This one schedule, Doug had elected to rotate onto day shift. Likely something about a wife, family, and wanting to spend some time with That Bright Thing all up in the sky, while he was awake, might have figured into his calculations. In any event, TINS©, TIWFDASL© on night shift at Medic 14 (let us say). I was partnered up with Johnny Wadd (not his real name), who was, even among the collection of characters that made up the crews of EMS in those halcyon days, a character. He was book smart, street wise, quick on the uptake, head on a swivel, and, despite a very crusty persona, good hearted.

So, this one time, at band camp….uh, wrong story. So this one night we were cruising around between runs, and, as commonly happens in my “sea stories”, well, we caught a run. In the misty distance of all these years, I cannot tell you what the nominal nature of this run was. I do, however, remember (a) that the police were NOT dispatched to this run, and (b) once we arrived, and began to understand what the happs were, well, item “a” began to appear to be a big, big mistake.

So, we arrived on the scene to discover not a light on in the alleged address. Calling on the scene, we verified that the house number on the house before us, was, indeed, the address dispatch wanted us to report to. Check!

I knocked upon the door, while Johnny looked around the front of the house. As he reached the edge of the house adjoining the driveway, he heard something from the back that caught his attention. We meandered back to see what was up (notifying dispatch, on the way, of our explorations).

The sounds Johnny had heard were moans, and they were emanating from a wheeled trash bin. That made sense, as my flashlight illuminated two legs protruding from the top thereof. Johnny peered inside, and beheld a gentleman curled up inside, much the worse for wear.

We figured that any conversation to be had, would be had with greater clarity should our new friend be extricated from the trash bin, and so we began to attempt to lift him by his legs.

BAD PLAN! At least, in his view. He screamed, convincing us that this was NOT the course of action we desired to pursue. I ran to the truck, and retrieved the cot, a backboard, and backboard straps. Johnny and I then slowly levered the bin onto it’s side, and tried to gently place Mr. Trash Bin onto the backboard so as to remove him from his nest with minimal discomfort (to him) as we could manage. In his opinion, we were not particularly successful.

Once he was out in the light, such as it was (MagLite light, it was!), we could discern from the angulation of his thighs that he had sustained two fractured femurs. Further evaluation revealed a couple of gunshot wounds, as well as several stabbing wounds.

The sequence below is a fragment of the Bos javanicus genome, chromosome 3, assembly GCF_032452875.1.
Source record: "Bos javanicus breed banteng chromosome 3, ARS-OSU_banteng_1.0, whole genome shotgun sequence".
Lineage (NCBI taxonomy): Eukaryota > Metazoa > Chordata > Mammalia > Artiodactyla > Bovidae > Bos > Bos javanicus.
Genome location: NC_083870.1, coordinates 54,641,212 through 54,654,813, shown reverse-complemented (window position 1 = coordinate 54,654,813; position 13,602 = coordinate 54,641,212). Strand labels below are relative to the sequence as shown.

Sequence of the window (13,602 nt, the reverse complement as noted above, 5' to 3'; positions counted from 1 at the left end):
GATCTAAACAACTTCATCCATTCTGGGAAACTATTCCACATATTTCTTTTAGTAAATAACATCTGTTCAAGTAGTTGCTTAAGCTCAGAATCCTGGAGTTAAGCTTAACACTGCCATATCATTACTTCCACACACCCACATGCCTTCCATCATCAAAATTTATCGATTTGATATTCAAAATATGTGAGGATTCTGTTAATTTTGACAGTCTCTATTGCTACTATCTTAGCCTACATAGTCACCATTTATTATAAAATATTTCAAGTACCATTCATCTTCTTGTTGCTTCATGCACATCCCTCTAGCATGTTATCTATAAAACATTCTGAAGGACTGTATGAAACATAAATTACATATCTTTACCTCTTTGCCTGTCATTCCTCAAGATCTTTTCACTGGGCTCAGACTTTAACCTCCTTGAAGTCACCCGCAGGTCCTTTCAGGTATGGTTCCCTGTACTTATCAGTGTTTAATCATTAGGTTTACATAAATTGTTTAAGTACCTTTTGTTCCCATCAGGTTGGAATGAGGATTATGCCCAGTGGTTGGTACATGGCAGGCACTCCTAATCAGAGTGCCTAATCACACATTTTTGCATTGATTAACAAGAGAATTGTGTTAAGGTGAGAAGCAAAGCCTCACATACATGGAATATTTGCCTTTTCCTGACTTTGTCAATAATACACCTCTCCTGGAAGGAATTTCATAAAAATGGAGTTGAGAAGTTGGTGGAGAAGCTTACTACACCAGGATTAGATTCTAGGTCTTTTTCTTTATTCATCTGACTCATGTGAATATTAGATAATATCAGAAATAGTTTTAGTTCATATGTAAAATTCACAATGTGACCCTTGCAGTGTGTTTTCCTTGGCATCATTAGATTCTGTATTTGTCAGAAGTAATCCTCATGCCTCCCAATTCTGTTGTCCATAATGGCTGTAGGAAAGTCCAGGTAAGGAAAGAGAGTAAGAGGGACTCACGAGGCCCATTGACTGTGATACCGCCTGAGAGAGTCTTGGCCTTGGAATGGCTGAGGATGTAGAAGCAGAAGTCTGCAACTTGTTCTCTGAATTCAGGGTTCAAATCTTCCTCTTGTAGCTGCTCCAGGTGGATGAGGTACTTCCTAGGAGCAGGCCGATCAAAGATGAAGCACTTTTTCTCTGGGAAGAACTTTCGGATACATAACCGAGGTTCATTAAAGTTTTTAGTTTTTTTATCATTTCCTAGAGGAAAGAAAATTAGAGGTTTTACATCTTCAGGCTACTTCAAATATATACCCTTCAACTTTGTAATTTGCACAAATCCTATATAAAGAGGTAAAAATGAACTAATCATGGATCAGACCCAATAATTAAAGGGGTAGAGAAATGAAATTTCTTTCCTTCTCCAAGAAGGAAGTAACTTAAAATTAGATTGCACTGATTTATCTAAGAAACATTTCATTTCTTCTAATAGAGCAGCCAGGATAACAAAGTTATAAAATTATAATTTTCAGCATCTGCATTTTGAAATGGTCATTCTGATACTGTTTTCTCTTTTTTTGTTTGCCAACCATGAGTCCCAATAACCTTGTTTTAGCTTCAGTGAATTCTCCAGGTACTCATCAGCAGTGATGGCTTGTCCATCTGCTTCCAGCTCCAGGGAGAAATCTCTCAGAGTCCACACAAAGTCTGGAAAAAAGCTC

We determined that further time on the scene, with our basic life support asses, would be unprofitable, and so secured our guest onto the board, strapped him onto the cot, loaded him up into the truck, and coded our happy way to TBTCIDC.

Once we had turned him over to the ED crew, and they were poking, prodding, needling, radiating, IV-ing, and generally getting to know him far, far better than anyone else in his life ever had, we cleaned up and restocked the truck. Johnny turned to me, reflection written deeply in his eyes.

Ya know, Reltney, I wonder if someone, somehow, got a little angry at our guy there! Somebody does not seem to have had his very best interests in their heart!”

Fun And Games · Sometimes You Get to Think That You Have Accomplished Something!

Bradycardia and The Cough

TINS©, TIWFDASL©, nursing in the ED of this community hospital in Northern The Un-Named Flyover State. A gentleman arrived, somewhere in his forties, and he told his tale of chest pain. He shortly thereafter sported the latest fashions in IVs, EKG monitoring, oxygen, and much blood drawn and sent to lab for analysis.

Two things you should know about me. I am a bottomless well of generally useless trivia, for one. For example, the relevance of which will become apparent shortly, I read a bunch of stuff, including a report, years and years and years ago which asserted that individuals undergoing a cardiac catheterization would be instructed that, should they be commanded to do so, they should cough vigorously and repeatedly. This would, or so the article asserted, increase pressure inside the chest, compress the heart, and thereby expel blood from the heart. This was important because occasionally the catheter, introduced into the heart, could produce irritation sufficient to produce fibrillation. (an uncoordinated trembling of the heart, which produces no blood flow. A Bad Thing.)